- Josh Moyer, Penn State/Big Ten reporter
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Matt McGloin chuckled when asked whether this offense was an improvement over last year.
He didn't point out his conference-leading nine touchdown passes or argue how the Nittany Lions are spending more time in opponent territory than in the locker room. No, he just stifled a laugh.
"What kind of question is that, man? You can't compare the two," he said in a light-hearted prodding Wednesday. "It's different philosophies. All I'm saying is that I'm happy to be in the offense this year."
Despite four new starters on the offensive line, starting four different tailbacks in four weeks and watching three wideouts leave since the spring, this offense has transformed from a run-up-the-middle slumber party to one where adjectives such as "exciting" and "high-powered" are no longer used ironically.
Former quarterbacks coach Jay Paterno struggled building offensive foundations with four- and-five star talent (Kevin Newsome, Paul Jones, Rob Bolden). But Bill O'Brien and Charlie Fisher have molded an above-average Big Ten quarterback out of a former walk-on.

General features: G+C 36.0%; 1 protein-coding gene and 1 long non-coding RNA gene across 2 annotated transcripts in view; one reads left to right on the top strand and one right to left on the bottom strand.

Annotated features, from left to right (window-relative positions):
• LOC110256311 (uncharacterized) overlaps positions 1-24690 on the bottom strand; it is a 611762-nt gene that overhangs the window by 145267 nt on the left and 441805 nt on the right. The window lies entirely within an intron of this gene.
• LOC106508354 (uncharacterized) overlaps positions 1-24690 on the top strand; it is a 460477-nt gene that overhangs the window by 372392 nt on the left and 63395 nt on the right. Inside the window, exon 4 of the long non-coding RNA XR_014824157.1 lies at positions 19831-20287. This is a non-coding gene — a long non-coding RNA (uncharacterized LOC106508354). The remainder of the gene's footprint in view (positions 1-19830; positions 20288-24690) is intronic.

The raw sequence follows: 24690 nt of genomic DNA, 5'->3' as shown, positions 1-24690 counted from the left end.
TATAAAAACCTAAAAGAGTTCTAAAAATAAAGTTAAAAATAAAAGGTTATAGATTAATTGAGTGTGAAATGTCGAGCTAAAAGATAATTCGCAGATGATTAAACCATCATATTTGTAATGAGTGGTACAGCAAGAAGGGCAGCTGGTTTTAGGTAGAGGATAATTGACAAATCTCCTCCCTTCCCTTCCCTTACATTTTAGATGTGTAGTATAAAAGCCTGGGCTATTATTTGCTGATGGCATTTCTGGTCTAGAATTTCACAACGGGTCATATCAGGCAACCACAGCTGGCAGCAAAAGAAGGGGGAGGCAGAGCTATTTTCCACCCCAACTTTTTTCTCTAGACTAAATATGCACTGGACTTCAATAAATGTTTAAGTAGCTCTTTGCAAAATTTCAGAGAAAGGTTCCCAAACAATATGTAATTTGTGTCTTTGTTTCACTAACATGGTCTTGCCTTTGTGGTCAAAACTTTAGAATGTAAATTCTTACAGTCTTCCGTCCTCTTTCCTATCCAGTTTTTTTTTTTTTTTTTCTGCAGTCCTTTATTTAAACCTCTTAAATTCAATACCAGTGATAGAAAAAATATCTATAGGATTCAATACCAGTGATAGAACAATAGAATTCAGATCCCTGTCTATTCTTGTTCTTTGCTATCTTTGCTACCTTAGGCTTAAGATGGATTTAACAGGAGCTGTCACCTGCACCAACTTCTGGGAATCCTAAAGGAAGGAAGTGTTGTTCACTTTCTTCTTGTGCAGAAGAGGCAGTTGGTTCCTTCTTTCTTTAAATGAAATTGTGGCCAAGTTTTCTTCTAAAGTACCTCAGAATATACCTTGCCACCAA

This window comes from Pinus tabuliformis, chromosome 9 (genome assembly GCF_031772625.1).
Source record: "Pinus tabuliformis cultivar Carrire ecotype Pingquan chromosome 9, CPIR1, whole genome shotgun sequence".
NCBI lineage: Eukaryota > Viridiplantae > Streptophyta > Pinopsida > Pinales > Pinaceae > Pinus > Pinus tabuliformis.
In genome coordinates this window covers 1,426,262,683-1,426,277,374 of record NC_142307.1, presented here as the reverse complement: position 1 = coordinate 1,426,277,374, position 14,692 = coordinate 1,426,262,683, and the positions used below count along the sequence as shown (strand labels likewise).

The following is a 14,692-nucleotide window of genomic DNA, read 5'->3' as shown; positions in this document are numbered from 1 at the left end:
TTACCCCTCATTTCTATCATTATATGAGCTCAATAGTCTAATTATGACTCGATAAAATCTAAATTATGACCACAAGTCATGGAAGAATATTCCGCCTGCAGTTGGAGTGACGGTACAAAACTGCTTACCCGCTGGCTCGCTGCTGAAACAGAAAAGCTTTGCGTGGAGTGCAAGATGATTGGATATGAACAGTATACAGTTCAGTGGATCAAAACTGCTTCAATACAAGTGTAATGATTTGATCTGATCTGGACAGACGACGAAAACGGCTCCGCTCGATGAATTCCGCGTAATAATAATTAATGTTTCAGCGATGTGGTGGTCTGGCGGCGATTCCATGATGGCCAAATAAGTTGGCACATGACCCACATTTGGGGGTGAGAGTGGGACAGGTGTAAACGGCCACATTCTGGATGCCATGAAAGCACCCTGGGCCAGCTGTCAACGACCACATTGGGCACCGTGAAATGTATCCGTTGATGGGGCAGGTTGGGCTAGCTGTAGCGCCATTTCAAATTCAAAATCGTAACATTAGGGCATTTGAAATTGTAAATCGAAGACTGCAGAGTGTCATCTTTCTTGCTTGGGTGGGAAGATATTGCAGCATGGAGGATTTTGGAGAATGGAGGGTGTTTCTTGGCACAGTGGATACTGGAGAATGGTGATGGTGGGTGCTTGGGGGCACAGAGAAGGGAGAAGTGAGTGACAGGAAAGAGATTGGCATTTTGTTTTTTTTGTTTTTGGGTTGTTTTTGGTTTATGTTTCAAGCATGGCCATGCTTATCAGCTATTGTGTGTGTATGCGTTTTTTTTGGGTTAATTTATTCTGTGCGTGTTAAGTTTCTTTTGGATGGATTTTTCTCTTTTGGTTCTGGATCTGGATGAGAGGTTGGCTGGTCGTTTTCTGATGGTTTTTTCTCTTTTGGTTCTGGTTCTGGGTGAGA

O'Brien has taken a patchwork offense and stitched it into something that's attracted the top high school offensive talent in the country.
"I'm looking forward to working with that system," said ESPN's No. 1-rated passer, Christian Hackenberg (Fork Union, Va./Fork Union).
McGloin boasts one more yard passing right now than USC's Matt Barkley. No one is saying McGloin's the better signal-caller, but no one thought he'd be ahead of Barkley at this point either. Penn State's offense still has a long way to go before it can call itself one of the best in the Big Ten, but the fact it somehow seems improved is a feat in itself.
The Lions averaged less than 20 points a game last season with stars like Silas Redd, Justin Brown and Derek Moye. Through four games -- against three teams that played in bowls last season -- Penn State's put up an average of 22 points on the scoreboard and left a lot more points on the field.
Against Temple, Penn State's first eight drives entered opponent territory. Against Virginia, the Lions drove close enough to attempt five field goals.
They've been close to scoring, breaking out of mediocrity, and they're getting closer every game.
So, near the end of McGloin's teleconference call Wednesday afternoon, the quarterback wasn't in the mood to discuss whether this offense was better. He admitted the passing game struggled in the past and labeled it "successful" this season ... but he wasn't answering that question.
"Come on, dude, asking stuff like that," he said with a laugh. "All right, we're done here."
Matt McGloin chuckled when asked whether this offense was an improvement over last year.He didn't point out his conference-leading nine touchdown passes or argue how the Nittany Lions are spending more time in opponent territory than in the locker room.